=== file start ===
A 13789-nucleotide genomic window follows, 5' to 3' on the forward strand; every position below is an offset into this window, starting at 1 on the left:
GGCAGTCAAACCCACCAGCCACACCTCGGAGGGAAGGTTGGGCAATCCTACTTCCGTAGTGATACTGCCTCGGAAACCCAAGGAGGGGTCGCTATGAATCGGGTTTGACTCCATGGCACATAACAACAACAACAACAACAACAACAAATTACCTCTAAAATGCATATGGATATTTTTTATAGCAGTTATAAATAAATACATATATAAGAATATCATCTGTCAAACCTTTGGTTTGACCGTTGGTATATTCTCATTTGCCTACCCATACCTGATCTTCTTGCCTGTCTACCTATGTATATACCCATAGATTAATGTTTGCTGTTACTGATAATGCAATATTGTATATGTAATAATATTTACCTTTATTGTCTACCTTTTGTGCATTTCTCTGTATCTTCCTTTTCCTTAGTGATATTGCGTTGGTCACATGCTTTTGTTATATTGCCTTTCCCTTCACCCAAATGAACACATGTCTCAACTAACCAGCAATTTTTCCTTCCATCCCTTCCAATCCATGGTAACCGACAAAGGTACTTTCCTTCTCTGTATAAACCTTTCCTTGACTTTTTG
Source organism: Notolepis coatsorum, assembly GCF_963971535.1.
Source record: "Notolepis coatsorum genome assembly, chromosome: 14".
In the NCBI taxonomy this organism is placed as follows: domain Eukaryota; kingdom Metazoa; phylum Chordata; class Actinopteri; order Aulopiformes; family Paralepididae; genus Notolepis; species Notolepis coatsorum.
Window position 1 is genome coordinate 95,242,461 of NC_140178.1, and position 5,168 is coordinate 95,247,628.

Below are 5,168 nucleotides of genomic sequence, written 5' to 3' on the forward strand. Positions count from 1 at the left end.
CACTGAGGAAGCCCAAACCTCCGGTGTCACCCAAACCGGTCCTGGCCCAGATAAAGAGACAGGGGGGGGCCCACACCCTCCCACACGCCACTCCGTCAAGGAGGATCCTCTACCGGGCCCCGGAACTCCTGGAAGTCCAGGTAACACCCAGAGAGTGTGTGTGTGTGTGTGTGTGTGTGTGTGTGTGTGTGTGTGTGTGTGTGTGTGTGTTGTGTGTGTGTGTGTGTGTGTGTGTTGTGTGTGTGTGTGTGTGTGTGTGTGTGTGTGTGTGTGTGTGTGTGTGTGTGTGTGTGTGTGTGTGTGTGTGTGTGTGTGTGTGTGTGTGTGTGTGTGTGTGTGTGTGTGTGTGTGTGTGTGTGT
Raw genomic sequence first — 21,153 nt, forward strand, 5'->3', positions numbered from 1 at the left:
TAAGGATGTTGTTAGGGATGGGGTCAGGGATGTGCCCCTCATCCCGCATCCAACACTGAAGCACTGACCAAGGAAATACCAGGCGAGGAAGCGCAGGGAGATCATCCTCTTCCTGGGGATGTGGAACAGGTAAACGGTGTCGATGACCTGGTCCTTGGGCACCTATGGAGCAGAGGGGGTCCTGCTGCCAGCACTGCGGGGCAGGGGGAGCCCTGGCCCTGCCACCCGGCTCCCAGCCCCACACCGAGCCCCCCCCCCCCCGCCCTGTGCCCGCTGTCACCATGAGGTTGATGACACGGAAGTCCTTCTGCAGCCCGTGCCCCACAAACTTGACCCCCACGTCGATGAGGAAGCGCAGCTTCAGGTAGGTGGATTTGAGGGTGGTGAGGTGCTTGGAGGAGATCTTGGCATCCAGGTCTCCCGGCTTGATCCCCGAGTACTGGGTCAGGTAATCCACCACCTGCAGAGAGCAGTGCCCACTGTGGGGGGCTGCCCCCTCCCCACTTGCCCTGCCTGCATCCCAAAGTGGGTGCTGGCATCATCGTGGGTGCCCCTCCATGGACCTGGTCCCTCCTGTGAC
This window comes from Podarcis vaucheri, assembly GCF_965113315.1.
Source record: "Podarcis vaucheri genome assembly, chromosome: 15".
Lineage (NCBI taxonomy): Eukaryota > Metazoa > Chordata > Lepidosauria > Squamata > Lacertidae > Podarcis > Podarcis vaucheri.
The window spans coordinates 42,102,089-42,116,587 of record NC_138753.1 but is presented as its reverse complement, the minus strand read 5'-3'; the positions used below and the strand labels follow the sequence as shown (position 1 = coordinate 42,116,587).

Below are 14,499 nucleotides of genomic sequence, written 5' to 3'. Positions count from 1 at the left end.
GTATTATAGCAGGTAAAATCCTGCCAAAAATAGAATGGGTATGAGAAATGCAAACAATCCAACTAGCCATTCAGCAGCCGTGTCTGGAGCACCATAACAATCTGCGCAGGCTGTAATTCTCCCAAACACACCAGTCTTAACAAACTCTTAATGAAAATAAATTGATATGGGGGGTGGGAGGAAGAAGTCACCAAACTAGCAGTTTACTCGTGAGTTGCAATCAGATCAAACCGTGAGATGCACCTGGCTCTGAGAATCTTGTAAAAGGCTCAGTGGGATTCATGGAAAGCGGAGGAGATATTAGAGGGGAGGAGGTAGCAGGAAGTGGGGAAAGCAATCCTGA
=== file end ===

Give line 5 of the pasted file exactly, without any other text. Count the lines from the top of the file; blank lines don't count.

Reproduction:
In the NCBI taxonomy this organism is placed as follows: domain Eukaryota; kingdom Metazoa; phylum Chordata; class Actinopteri; order Aulopiformes; family Paralepididae; genus Notolepis; species Notolepis coatsorum.